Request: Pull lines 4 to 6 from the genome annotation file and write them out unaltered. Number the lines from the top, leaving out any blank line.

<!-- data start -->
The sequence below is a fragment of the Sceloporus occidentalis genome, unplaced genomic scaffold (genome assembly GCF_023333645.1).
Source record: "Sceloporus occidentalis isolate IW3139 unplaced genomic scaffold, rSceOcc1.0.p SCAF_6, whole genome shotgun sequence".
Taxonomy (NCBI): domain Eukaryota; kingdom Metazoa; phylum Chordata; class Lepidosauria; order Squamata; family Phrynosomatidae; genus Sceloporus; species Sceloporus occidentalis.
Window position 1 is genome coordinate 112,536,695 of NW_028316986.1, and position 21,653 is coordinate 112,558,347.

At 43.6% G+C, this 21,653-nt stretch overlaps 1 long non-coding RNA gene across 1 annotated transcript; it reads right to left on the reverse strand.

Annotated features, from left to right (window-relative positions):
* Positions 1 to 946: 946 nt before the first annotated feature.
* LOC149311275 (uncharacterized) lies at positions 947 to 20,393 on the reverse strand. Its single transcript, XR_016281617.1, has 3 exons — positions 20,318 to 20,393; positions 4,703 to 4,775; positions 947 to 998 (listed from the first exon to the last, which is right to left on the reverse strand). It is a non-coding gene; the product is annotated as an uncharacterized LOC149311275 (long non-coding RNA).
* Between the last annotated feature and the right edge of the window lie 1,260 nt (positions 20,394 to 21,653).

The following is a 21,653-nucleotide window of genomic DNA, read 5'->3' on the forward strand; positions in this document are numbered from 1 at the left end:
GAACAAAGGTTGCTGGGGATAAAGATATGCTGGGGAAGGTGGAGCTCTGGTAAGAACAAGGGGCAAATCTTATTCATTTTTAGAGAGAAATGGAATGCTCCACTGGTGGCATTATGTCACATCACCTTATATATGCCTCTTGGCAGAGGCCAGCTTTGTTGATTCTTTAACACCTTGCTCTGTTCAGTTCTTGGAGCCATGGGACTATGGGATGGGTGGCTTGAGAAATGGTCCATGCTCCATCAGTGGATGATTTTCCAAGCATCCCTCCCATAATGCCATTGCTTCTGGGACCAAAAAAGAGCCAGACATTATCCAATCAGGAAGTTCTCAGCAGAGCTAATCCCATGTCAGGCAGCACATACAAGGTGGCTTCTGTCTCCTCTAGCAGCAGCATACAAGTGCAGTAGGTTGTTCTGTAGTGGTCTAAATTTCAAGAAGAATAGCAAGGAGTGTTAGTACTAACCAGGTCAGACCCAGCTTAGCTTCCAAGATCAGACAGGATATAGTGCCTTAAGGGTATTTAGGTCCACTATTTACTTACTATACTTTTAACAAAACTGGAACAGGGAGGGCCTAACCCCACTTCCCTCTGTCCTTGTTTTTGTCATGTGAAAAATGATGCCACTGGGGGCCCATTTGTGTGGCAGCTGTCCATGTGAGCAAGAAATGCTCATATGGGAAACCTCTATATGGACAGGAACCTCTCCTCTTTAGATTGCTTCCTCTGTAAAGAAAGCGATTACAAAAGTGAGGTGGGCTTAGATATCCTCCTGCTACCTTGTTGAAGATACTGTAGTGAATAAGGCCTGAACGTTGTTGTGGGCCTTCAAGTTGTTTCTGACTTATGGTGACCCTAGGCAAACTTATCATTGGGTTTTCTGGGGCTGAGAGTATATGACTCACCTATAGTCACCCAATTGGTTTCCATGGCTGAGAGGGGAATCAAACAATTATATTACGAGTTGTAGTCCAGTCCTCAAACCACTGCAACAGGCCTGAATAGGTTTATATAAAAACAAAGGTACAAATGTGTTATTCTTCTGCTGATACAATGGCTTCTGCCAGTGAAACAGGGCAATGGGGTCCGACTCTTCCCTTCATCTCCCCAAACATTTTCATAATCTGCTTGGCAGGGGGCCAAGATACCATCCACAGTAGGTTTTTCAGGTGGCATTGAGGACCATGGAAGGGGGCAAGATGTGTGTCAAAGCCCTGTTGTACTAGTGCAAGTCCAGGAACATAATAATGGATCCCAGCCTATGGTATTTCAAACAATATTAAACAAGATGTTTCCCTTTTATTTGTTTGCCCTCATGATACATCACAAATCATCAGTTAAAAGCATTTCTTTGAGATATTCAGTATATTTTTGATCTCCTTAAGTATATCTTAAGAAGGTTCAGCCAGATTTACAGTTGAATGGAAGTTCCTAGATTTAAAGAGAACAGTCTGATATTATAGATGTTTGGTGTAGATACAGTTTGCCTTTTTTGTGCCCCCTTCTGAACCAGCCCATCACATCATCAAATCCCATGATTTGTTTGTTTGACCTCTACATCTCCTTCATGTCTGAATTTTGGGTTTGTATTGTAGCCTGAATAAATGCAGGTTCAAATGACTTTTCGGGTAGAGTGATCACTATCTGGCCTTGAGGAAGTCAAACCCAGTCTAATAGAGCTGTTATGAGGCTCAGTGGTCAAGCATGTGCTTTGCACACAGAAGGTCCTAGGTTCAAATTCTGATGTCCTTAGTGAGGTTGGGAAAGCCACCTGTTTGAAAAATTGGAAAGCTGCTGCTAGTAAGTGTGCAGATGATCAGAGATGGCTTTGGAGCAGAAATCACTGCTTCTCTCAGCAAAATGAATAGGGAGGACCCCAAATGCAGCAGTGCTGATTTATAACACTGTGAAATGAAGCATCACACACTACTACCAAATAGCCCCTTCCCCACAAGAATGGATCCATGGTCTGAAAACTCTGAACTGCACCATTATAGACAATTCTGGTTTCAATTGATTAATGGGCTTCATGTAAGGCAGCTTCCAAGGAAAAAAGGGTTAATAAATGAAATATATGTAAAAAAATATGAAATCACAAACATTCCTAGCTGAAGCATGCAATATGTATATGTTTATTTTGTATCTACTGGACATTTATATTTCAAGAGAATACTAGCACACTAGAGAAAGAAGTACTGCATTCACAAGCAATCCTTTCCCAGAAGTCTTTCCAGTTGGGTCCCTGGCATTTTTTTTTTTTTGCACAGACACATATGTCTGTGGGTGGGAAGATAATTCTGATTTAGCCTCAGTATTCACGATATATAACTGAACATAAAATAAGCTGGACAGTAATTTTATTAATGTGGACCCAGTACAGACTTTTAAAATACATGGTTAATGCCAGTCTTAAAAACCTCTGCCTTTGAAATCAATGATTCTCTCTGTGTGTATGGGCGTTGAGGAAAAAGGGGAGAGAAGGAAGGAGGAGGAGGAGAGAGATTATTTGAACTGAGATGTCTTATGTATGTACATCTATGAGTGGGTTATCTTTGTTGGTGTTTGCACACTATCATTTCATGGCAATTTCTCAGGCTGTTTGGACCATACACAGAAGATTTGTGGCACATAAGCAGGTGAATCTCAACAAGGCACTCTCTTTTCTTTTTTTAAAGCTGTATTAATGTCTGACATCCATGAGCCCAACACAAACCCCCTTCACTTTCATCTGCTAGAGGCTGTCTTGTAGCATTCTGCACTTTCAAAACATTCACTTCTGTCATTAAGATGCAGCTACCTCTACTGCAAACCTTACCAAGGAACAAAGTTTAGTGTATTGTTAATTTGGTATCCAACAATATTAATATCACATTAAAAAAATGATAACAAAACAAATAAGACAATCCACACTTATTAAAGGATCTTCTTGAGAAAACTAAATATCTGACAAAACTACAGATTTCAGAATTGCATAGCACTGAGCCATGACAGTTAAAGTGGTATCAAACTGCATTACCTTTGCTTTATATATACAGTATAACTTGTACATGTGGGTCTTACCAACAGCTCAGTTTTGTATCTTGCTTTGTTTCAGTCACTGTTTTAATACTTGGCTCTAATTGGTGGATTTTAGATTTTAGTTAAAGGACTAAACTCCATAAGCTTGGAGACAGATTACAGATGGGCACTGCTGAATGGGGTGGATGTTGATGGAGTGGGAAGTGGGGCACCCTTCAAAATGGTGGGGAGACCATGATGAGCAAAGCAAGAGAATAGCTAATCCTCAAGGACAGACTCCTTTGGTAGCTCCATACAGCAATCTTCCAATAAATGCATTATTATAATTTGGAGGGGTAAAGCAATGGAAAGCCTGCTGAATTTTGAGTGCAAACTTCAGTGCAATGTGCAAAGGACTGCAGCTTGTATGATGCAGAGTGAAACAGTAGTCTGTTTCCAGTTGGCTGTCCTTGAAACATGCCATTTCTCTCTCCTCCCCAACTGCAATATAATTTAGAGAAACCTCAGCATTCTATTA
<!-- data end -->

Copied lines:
Window position 1 is genome coordinate 112,536,695 of NW_028316986.1, and position 21,653 is coordinate 112,558,347.

At 43.6% G+C, this 21,653-nt stretch overlaps 1 long non-coding RNA gene across 1 annotated transcript; it reads right to left on the reverse strand.

Annotated features, from left to right (window-relative positions):